Von der Leyen’s €1.76trillion EU spending plot could be crashed as Netherlands demand veto

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European sources have said fiscally conservative governments have signalled a readiness to strike a deal at this week’s leaders’ summit in Brussels but only if the colossal spending plans are slashed in size. European Council President Charles Michel left the European Commission’s €750 billion coronavirus recovery fund untouched but cut the size of the proposed budget from €1.1 trillion to €1.07 trillion last week when he set out new plans. Finland’s prime minister Sanna Marin on Friday insisted her government wanted a “lower overall level” for the pandemic aid package and a “better balance of grants and loans”.

She is supported by the so-called “Frugal Four” of fiscally conservative governments in Austria, Sweden, Denmark and the Netherlands.

Under the blueprints put forward by Commission chief Ursula von der Leyen, the bloc would borrow €750 billion on the international markets in order to hand out €500 billion in grants and €250 billion in loans.

One key battle when leaders meet for the first time since the pandemic exploded onto the Continent will be over the way the aid is policed.

The frugal states want to play a key role in approving and distributing the grants and loans under the recovery fund.

The Netherlands, led by prime minister Mark Rutte, has asked for unanimous approval, which would in effect hand veto powers to any one country.

Mr Michel put forward plans for a system to approve the Commission’s spending decisions by a weighted vote.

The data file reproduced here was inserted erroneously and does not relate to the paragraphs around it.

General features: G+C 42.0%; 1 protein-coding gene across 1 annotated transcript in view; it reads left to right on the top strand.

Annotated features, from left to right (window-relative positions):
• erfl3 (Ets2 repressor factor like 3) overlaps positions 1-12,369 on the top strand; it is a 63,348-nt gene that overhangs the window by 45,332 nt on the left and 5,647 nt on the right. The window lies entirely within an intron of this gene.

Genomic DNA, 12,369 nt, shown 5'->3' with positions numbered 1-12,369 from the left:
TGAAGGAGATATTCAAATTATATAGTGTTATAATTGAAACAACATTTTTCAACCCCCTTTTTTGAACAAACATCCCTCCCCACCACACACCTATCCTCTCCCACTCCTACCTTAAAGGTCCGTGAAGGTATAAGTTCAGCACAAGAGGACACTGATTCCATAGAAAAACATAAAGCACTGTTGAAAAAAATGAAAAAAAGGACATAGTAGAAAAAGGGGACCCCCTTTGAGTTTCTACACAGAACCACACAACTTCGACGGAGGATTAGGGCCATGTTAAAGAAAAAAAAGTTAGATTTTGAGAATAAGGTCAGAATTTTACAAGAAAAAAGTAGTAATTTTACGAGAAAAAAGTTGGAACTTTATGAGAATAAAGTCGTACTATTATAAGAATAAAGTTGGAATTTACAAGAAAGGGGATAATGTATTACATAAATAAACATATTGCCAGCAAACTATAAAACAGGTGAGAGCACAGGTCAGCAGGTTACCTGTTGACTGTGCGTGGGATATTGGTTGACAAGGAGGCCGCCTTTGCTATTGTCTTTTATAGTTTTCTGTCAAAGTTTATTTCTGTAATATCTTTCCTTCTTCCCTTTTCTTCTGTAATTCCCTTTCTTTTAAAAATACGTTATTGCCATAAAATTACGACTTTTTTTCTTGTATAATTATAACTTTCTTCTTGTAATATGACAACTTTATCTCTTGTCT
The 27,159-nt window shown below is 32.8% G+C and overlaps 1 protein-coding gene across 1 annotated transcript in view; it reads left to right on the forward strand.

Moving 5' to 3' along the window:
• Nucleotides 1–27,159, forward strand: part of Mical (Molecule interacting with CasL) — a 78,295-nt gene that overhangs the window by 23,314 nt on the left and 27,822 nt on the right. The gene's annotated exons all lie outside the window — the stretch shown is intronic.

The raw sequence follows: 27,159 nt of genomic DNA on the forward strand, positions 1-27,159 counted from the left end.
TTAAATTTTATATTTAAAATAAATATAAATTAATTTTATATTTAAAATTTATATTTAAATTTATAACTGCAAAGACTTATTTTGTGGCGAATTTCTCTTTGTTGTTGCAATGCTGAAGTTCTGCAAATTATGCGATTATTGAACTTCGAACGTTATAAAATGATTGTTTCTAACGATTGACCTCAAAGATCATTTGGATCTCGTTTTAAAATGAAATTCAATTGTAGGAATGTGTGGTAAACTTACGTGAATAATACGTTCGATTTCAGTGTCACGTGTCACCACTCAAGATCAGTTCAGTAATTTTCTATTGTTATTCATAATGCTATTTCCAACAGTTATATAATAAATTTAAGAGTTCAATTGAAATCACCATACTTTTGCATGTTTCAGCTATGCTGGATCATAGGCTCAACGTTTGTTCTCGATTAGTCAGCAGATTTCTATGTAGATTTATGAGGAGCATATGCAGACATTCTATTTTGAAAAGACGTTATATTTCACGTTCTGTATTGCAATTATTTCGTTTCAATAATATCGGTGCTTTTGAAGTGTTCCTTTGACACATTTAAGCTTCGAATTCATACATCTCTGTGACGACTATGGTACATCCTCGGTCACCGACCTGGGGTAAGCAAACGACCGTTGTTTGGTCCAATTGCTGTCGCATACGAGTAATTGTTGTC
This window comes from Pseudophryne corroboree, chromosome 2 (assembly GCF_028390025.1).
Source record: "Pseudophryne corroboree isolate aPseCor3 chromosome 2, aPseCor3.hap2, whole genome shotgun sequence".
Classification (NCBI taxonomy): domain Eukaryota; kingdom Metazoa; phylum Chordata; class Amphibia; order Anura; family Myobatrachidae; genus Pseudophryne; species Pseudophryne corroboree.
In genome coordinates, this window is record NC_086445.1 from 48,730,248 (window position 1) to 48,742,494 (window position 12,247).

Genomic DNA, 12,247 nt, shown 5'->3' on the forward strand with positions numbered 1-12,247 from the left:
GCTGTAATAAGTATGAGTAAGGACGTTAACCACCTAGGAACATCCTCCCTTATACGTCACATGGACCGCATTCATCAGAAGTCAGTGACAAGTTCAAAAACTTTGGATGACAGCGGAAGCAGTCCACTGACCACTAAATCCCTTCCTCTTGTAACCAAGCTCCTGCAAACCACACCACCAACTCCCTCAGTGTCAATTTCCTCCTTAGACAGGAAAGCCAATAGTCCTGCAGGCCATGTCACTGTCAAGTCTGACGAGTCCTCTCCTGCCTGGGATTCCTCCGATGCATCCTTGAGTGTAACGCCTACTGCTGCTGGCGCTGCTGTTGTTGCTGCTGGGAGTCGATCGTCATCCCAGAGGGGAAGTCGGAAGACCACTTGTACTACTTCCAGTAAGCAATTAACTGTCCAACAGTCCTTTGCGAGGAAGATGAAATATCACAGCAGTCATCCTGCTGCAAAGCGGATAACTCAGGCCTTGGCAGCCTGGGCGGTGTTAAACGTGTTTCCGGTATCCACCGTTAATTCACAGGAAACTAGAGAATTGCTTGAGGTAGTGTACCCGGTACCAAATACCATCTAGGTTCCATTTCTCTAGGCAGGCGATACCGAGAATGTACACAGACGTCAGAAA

Pandemic-stricken southern states, like Spain and Italy, are due to be the biggest winners from the financial package.

Madrid and Rome have pushed back against plans for a “political” system of ratifying the funds, claiming it will cause huge delays and hamper recovery efforts.

They have proposed a system where the Commission’s decisions are automatically approved unless they are overruled by a qualified majority of EU capitals.

Brussels sources are unsure whether governments will be able to broker a deal during Friday’s negotiations, which some have warned could drag on into Sunday.

Leaders have failed during multiple online summits to find a compromise in order to keep all member states happy.

An EU official said: “It became obvious deals weren’t going to be made online.

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“You need the work in the margins, bilateral and discussions between advisers to find the common ground. It needed a physical meeting”.

Diplomats have predicted a “very difficult” meeting amid fears rejection of the new EU spending plans could be the “beginning of the end” for the bloc.

Strongman Hungarian prime minister Viktor Orban has threatened to crash the negotiations over plans to attach “rule of law” strings to the funds.

“There will not be an economic restart, there will not be a budget, there will be drawn-out debates,” he warned.

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He added: “Let’s put this debate aside now.

“Let’s resolve the economic problems, start our economies, start creating jobs, then we continue the rule of law debates.”

Hungary and Poland could both be big winners from the recovery fund despite constantly flouting the bloc’s rules and frequent clashes with Brussels.

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